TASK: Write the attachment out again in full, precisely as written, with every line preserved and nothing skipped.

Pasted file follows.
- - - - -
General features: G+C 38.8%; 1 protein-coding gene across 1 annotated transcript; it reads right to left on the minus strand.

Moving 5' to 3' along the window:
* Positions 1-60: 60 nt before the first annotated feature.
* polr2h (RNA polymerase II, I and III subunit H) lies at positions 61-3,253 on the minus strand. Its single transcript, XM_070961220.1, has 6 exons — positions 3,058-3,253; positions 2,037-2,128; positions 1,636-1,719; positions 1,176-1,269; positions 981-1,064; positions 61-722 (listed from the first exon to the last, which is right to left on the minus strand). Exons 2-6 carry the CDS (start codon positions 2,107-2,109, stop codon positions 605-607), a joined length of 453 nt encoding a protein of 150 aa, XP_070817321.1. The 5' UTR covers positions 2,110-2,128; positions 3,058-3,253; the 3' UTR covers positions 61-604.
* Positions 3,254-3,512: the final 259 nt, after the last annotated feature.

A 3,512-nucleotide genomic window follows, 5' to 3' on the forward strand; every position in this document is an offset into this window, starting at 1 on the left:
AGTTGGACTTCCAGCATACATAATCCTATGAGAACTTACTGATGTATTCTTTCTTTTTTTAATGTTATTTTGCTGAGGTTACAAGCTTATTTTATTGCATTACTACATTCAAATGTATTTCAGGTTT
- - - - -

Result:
General features: G+C 38.8%; 1 protein-coding gene across 1 annotated transcript; it reads right to left on the minus strand.

Moving 5' to 3' along the window:
* Positions 1-60: 60 nt before the first annotated feature.
* polr2h (RNA polymerase II, I and III subunit H) lies at positions 61-3,253 on the minus strand. Its single transcript, XM_070961220.1, has 6 exons — positions 3,058-3,253; positions 2,037-2,128; positions 1,636-1,719; positions 1,176-1,269; positions 981-1,064; positions 61-722 (listed from the first exon to the last, which is right to left on the minus strand). Exons 2-6 carry the CDS (start codon positions 2,107-2,109, stop codon positions 605-607), a joined length of 453 nt encoding a protein of 150 aa, XP_070817321.1. The 5' UTR covers positions 2,110-2,128; positions 3,058-3,253; the 3' UTR covers positions 61-604.
* Positions 3,254-3,512: the final 259 nt, after the last annotated feature.

A 3,512-nucleotide genomic window follows, 5' to 3' on the forward strand; every position in this document is an offset into this window, starting at 1 on the left:
AGTTGGACTTCCAGCATACATAATCCTATGAGAACTTACTGATGTATTCTTTCTTTTTTTAATGTTATTTTGCTGAGGTTACAAGCTTATTTTATTGCATTACTACATTCAAATGTATTTCAGGTTT